Still, a few nasturtium seeds can give a lot of reward even as the rain comes down.

 I've had lots of blue and great tits on my feeders this month, but this is the first goldfinch.

And I'm pleased to report that the swallows that were checking out my shed (see here) eventually decided to set up home. I didn't want to say anything before now, but the eggs have hatched (three I think), and here are two of the chicks thinking I am the bringer of food. Actually, the parents have been working hard to keep the weans fed, even during the day. Fingers crossed.

Photos © Skip Cottage

Thursday, July 12, 2012

Blue Skies at the Citadel

We haven't seen many blue skies so far this year, so I thought to record this one yesterday. It was a bright day at Carlisle's Citadel Station yesterday!

Every Wednesday over the summer months, Statesman Rail runs 'The Fellsman', a steam excursion from Lancaster to Carlisle and return, using the scenic Settle - Carlisle line. Any of three locomotives (44932, 46115, 48151) stabled at Carnforth can provide the power, and it is always the question which it is going to be. Yesterday it was LMS 8F Class 2-8-0 no 48151.

Having parked the passenger coaches, the locomotive, with its support coach, runs round in reverse through the station on its way to turn round at Upperby.

Good to meet up again with an old friend, Pamela. She is a Mark 1 Open First Class carriage, built at Swindon in 1962-63.

Here's a peek into Pamela's secrets. It may be somewhat expensive, but this is the way to travel! The tables are all set, complete with wine, for the meal on the return leg of the trip.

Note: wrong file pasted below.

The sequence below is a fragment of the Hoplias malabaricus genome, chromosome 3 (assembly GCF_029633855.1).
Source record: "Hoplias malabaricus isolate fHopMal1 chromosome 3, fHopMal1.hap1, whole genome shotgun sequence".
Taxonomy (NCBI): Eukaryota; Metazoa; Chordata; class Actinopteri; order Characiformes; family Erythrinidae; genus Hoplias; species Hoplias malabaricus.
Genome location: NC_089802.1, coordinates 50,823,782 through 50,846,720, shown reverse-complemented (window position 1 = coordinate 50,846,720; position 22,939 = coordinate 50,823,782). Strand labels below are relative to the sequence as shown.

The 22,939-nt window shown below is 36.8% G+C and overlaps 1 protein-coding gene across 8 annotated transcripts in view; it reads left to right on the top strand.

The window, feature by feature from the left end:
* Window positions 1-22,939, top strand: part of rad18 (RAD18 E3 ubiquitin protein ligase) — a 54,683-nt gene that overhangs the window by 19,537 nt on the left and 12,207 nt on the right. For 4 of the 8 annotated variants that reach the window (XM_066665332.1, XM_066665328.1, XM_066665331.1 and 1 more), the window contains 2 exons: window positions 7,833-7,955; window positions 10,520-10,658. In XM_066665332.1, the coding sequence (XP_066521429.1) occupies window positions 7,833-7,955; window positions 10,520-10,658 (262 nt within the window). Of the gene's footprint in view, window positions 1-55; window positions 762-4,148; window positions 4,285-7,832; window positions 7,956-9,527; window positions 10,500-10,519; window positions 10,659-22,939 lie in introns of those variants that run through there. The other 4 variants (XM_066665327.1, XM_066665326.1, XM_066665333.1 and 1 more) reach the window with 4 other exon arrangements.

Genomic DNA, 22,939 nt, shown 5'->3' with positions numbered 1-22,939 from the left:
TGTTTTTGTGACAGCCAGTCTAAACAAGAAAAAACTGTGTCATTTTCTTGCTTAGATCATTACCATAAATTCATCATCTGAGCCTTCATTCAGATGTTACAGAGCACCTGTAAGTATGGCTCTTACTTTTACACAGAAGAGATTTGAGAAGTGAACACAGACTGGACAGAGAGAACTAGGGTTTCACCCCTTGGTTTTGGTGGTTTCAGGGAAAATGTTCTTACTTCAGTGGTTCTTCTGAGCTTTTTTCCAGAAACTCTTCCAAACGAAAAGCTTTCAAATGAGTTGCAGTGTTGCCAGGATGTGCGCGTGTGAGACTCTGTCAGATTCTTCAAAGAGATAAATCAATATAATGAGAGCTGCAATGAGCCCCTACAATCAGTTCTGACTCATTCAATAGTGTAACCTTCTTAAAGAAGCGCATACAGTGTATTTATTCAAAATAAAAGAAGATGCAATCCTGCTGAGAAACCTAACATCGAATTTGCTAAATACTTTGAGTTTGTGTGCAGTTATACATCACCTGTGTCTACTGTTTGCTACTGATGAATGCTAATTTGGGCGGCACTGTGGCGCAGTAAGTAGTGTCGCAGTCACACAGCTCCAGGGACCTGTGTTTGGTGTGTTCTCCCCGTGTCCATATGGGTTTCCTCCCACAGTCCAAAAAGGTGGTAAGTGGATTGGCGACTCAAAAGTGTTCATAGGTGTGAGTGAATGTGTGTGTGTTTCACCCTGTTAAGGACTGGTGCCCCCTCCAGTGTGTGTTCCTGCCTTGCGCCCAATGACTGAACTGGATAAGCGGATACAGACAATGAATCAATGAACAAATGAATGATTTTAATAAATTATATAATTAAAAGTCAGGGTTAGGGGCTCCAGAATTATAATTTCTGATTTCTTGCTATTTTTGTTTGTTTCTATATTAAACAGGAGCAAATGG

48151 picks up the parked carriages, and waits for the Manchester Airport - Edinburgh DMU to clear, before moving over to Platform 3, ready for the return leg.

Having contributed to Carlisle's economy, excursion passengers are ready for the run home.

This pic is crying out for a caption.

How about, 'Yes, my name really IS Thomas'.

Or, 'Are you the Fat Controller?'

It is really very special to be able to get up close!

Everyone is on board, and it looks all set for a good run back to Lancaster, with just a water stop scheduled at Appleby. Watch what the excursion looked and sounded like in videos here and here.

Photos © Skip Cottage 

Tuesday, July 10, 2012

Brian's Gallery

My friend Brian Alderman moved to the Yorkshire Dales some four years ago, after he retired as a schoolteacher. We curled together in the 1970s, and share an interest in gardening, amongst other things.

Brian is a talented artist and I am quite jealous of his ability and enthusiasm. He began exhibiting his work locally in 2010. His recent project has been to convert part of his home in Burtersett, near Hawes, into a gallery and working studio. You can see how this has progressed on his website here, where you can also find his contact details.

This weekend the big sign has gone up over the entrance. The 'official' opening of the gallery won't be until September, but until then you can see Brian's work on display, usually Thursday - Sunday, 11.00 - 16.00.

Join me in wishing him every success in his new venture. Do make a point of visiting him if you are are in the Dales.

Although most of his work is of the countryside in the Yorkshire Dales, Brian will undertake commissions. He did this oil painting for me of a curling match on the Lake of Menteith, and this has pride of place in Skip Cottage. I never tire of looking at it!

Monday, July 02, 2012

Summer Rain

All this rain we've been having has made the garden green, but it's not been a pleasant summer so far. It was hard to find a sunny spell to take some photos!

I haven't been out in the garden very much. However, the pond - as full as its ever been - got a new edge last week.

There's little colour as yet, even in the containers.

The poppies have tried, but the rain quickly destroys the fragile petals. Let's hope summer comes soon!

Photos © Skip Cottage